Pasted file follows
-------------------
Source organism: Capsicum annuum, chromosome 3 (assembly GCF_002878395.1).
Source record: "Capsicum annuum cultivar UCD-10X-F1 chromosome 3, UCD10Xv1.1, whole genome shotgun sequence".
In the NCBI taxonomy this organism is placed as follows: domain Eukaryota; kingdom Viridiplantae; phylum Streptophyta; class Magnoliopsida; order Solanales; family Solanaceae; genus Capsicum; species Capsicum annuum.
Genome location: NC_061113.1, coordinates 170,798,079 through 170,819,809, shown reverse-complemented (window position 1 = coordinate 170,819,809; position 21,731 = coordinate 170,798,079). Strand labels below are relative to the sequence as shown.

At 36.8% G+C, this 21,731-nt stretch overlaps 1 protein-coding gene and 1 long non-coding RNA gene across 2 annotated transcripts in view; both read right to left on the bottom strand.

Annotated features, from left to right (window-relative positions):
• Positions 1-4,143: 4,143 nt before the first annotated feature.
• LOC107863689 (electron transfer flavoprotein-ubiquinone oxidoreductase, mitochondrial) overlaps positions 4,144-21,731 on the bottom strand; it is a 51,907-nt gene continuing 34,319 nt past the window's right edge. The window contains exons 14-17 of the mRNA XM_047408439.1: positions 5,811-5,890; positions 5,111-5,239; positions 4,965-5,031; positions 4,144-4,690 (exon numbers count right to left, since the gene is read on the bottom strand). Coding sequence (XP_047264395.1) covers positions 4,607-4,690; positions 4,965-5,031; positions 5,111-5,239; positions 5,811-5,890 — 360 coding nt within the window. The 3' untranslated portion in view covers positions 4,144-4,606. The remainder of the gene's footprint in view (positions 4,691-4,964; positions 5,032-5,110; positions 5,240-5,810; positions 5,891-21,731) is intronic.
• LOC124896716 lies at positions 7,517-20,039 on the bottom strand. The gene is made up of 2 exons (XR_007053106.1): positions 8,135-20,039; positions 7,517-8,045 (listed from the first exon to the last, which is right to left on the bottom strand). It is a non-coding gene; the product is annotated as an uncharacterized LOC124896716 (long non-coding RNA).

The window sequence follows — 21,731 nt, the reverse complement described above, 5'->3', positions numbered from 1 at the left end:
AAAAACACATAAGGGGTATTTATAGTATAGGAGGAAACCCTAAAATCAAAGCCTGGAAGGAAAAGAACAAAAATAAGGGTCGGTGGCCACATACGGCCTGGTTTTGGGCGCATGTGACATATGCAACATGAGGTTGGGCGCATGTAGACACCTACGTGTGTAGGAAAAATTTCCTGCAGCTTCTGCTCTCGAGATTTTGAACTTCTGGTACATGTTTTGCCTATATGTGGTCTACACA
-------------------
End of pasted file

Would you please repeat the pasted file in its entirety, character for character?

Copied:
Source organism: Capsicum annuum, chromosome 3 (assembly GCF_002878395.1).
Source record: "Capsicum annuum cultivar UCD-10X-F1 chromosome 3, UCD10Xv1.1, whole genome shotgun sequence".
In the NCBI taxonomy this organism is placed as follows: domain Eukaryota; kingdom Viridiplantae; phylum Streptophyta; class Magnoliopsida; order Solanales; family Solanaceae; genus Capsicum; species Capsicum annuum.
Genome location: NC_061113.1, coordinates 170,798,079 through 170,819,809, shown reverse-complemented (window position 1 = coordinate 170,819,809; position 21,731 = coordinate 170,798,079). Strand labels below are relative to the sequence as shown.

At 36.8% G+C, this 21,731-nt stretch overlaps 1 protein-coding gene and 1 long non-coding RNA gene across 2 annotated transcripts in view; both read right to left on the bottom strand.

Annotated features, from left to right (window-relative positions):
• Positions 1-4,143: 4,143 nt before the first annotated feature.
• LOC107863689 (electron transfer flavoprotein-ubiquinone oxidoreductase, mitochondrial) overlaps positions 4,144-21,731 on the bottom strand; it is a 51,907-nt gene continuing 34,319 nt past the window's right edge. The window contains exons 14-17 of the mRNA XM_047408439.1: positions 5,811-5,890; positions 5,111-5,239; positions 4,965-5,031; positions 4,144-4,690 (exon numbers count right to left, since the gene is read on the bottom strand). Coding sequence (XP_047264395.1) covers positions 4,607-4,690; positions 4,965-5,031; positions 5,111-5,239; positions 5,811-5,890 — 360 coding nt within the window. The 3' untranslated portion in view covers positions 4,144-4,606. The remainder of the gene's footprint in view (positions 4,691-4,964; positions 5,032-5,110; positions 5,240-5,810; positions 5,891-21,731) is intronic.
• LOC124896716 lies at positions 7,517-20,039 on the bottom strand. The gene is made up of 2 exons (XR_007053106.1): positions 8,135-20,039; positions 7,517-8,045 (listed from the first exon to the last, which is right to left on the bottom strand). It is a non-coding gene; the product is annotated as an uncharacterized LOC124896716 (long non-coding RNA).

The window sequence follows — 21,731 nt, the reverse complement described above, 5'->3', positions numbered from 1 at the left end:
AAAAACACATAAGGGGTATTTATAGTATAGGAGGAAACCCTAAAATCAAAGCCTGGAAGGAAAAGAACAAAAATAAGGGTCGGTGGCCACATACGGCCTGGTTTTGGGCGCATGTGACATATGCAACATGAGGTTGGGCGCATGTAGACACCTACGTGTGTAGGAAAAATTTCCTGCAGCTTCTGCTCTCGAGATTTTGAACTTCTGGTACATGTTTTGCCTATATGTGGTCTACACA